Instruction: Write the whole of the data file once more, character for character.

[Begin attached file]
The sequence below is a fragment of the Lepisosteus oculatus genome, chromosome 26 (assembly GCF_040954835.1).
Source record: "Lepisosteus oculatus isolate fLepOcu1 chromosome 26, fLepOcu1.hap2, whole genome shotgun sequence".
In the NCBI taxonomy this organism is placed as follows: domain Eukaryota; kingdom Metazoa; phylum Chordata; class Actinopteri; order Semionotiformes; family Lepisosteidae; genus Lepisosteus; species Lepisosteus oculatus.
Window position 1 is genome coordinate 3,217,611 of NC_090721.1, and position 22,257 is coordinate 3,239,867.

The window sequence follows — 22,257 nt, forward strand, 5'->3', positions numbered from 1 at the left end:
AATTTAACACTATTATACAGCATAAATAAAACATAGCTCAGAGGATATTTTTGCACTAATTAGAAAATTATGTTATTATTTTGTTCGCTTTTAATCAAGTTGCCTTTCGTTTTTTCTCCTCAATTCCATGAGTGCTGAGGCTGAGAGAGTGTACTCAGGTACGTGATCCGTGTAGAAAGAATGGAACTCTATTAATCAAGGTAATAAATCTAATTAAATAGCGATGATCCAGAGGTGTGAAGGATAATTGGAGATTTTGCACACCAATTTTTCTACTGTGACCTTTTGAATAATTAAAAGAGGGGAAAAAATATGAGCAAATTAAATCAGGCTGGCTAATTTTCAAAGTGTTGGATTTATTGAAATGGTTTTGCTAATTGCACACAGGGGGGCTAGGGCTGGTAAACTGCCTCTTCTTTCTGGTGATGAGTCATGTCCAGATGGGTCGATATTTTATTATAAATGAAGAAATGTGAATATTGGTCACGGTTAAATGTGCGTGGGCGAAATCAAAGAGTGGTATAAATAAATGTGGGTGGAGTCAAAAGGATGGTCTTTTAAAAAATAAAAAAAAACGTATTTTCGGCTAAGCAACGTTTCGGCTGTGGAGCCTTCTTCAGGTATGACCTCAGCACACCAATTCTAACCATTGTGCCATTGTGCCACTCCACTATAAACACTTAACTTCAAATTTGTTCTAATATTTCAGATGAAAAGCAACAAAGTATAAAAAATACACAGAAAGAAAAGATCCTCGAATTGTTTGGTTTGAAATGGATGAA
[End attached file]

The sequence below is a fragment of the Lepisosteus oculatus genome, chromosome 26 (assembly GCF_040954835.1).
Source record: "Lepisosteus oculatus isolate fLepOcu1 chromosome 26, fLepOcu1.hap2, whole genome shotgun sequence".
In the NCBI taxonomy this organism is placed as follows: domain Eukaryota; kingdom Metazoa; phylum Chordata; class Actinopteri; order Semionotiformes; family Lepisosteidae; genus Lepisosteus; species Lepisosteus oculatus.
Window position 1 is genome coordinate 3,217,611 of NC_090721.1, and position 22,257 is coordinate 3,239,867.

The window sequence follows — 22,257 nt, forward strand, 5'->3', positions numbered from 1 at the left end:
AATTTAACACTATTATACAGCATAAATAAAACATAGCTCAGAGGATATTTTTGCACTAATTAGAAAATTATGTTATTATTTTGTTCGCTTTTAATCAAGTTGCCTTTCGTTTTTTCTCCTCAATTCCATGAGTGCTGAGGCTGAGAGAGTGTACTCAGGTACGTGATCCGTGTAGAAAGAATGGAACTCTATTAATCAAGGTAATAAATCTAATTAAATAGCGATGATCCAGAGGTGTGAAGGATAATTGGAGATTTTGCACACCAATTTTTCTACTGTGACCTTTTGAATAATTAAAAGAGGGGAAAAAATATGAGCAAATTAAATCAGGCTGGCTAATTTTCAAAGTGTTGGATTTATTGAAATGGTTTTGCTAATTGCACACAGGGGGGCTAGGGCTGGTAAACTGCCTCTTCTTTCTGGTGATGAGTCATGTCCAGATGGGTCGATATTTTATTATAAATGAAGAAATGTGAATATTGGTCACGGTTAAATGTGCGTGGGCGAAATCAAAGAGTGGTATAAATAAATGTGGGTGGAGTCAAAAGGATGGTCTTTTAAAAAATAAAAAAAAACGTATTTTCGGCTAAGCAACGTTTCGGCTGTGGAGCCTTCTTCAGGTATGACCTCAGCACACCAATTCTAACCATTGTGCCATTGTGCCACTCCACTATAAACACTTAACTTCAAATTTGTTCTAATATTTCAGATGAAAAGCAACAAAGTATAAAAAATACACAGAAAGAAAAGATCCTCGAATTGTTTGGTTTGAAATGGATGAA